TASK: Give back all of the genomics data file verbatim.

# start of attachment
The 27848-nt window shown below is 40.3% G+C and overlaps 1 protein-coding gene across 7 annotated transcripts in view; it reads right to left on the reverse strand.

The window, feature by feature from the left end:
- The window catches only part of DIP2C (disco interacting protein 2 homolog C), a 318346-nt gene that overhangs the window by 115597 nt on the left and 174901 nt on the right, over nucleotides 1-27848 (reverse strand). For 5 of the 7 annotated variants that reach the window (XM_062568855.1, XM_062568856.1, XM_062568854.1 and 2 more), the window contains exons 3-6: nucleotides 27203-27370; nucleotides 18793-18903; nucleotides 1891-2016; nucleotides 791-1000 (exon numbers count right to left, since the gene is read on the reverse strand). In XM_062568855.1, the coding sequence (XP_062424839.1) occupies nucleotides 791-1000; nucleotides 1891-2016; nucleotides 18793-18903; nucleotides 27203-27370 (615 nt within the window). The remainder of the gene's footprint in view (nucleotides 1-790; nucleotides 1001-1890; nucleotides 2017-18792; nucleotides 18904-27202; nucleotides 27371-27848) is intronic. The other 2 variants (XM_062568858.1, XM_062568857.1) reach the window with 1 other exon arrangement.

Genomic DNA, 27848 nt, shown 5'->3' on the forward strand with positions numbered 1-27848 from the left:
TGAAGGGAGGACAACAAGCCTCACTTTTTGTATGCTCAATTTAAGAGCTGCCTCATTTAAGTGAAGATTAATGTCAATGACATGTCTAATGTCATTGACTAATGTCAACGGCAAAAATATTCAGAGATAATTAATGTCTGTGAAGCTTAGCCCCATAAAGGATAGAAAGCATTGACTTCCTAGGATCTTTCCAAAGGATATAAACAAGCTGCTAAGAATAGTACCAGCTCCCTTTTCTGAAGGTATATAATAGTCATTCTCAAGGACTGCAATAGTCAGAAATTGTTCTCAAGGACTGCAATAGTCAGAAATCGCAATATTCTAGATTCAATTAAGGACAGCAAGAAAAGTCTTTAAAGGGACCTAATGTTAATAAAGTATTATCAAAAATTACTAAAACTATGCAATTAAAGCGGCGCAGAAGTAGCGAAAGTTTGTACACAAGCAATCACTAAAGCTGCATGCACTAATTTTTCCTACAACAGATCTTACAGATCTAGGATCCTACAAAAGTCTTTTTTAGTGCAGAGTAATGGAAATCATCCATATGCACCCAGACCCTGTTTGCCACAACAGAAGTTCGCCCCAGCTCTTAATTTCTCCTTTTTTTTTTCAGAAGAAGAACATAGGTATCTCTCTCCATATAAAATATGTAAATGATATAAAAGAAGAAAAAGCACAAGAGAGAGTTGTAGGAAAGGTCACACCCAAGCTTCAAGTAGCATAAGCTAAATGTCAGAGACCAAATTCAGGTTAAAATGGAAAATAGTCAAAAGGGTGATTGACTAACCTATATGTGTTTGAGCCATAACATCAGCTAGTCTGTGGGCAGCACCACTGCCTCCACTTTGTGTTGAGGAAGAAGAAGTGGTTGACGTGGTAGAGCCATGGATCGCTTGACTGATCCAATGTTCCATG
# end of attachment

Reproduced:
The 27848-nt window shown below is 40.3% G+C and overlaps 1 protein-coding gene across 7 annotated transcripts in view; it reads right to left on the reverse strand.

The window, feature by feature from the left end:
- The window catches only part of DIP2C (disco interacting protein 2 homolog C), a 318346-nt gene that overhangs the window by 115597 nt on the left and 174901 nt on the right, over nucleotides 1-27848 (reverse strand). For 5 of the 7 annotated variants that reach the window (XM_062568855.1, XM_062568856.1, XM_062568854.1 and 2 more), the window contains exons 3-6: nucleotides 27203-27370; nucleotides 18793-18903; nucleotides 1891-2016; nucleotides 791-1000 (exon numbers count right to left, since the gene is read on the reverse strand). In XM_062568855.1, the coding sequence (XP_062424839.1) occupies nucleotides 791-1000; nucleotides 1891-2016; nucleotides 18793-18903; nucleotides 27203-27370 (615 nt within the window). The remainder of the gene's footprint in view (nucleotides 1-790; nucleotides 1001-1890; nucleotides 2017-18792; nucleotides 18904-27202; nucleotides 27371-27848) is intronic. The other 2 variants (XM_062568858.1, XM_062568857.1) reach the window with 1 other exon arrangement.

Genomic DNA, 27848 nt, shown 5'->3' on the forward strand with positions numbered 1-27848 from the left:
TGAAGGGAGGACAACAAGCCTCACTTTTTGTATGCTCAATTTAAGAGCTGCCTCATTTAAGTGAAGATTAATGTCAATGACATGTCTAATGTCATTGACTAATGTCAACGGCAAAAATATTCAGAGATAATTAATGTCTGTGAAGCTTAGCCCCATAAAGGATAGAAAGCATTGACTTCCTAGGATCTTTCCAAAGGATATAAACAAGCTGCTAAGAATAGTACCAGCTCCCTTTTCTGAAGGTATATAATAGTCATTCTCAAGGACTGCAATAGTCAGAAATTGTTCTCAAGGACTGCAATAGTCAGAAATCGCAATATTCTAGATTCAATTAAGGACAGCAAGAAAAGTCTTTAAAGGGACCTAATGTTAATAAAGTATTATCAAAAATTACTAAAACTATGCAATTAAAGCGGCGCAGAAGTAGCGAAAGTTTGTACACAAGCAATCACTAAAGCTGCATGCACTAATTTTTCCTACAACAGATCTTACAGATCTAGGATCCTACAAAAGTCTTTTTTAGTGCAGAGTAATGGAAATCATCCATATGCACCCAGACCCTGTTTGCCACAACAGAAGTTCGCCCCAGCTCTTAATTTCTCCTTTTTTTTTTCAGAAGAAGAACATAGGTATCTCTCTCCATATAAAATATGTAAATGATATAAAAGAAGAAAAAGCACAAGAGAGAGTTGTAGGAAAGGTCACACCCAAGCTTCAAGTAGCATAAGCTAAATGTCAGAGACCAAATTCAGGTTAAAATGGAAAATAGTCAAAAGGGTGATTGACTAACCTATATGTGTTTGAGCCATAACATCAGCTAGTCTGTGGGCAGCACCACTGCCTCCACTTTGTGTTGAGGAAGAAGAAGTGGTTGACGTGGTAGAGCCATGGATCGCTTGACTGATCCAATGTTCCATG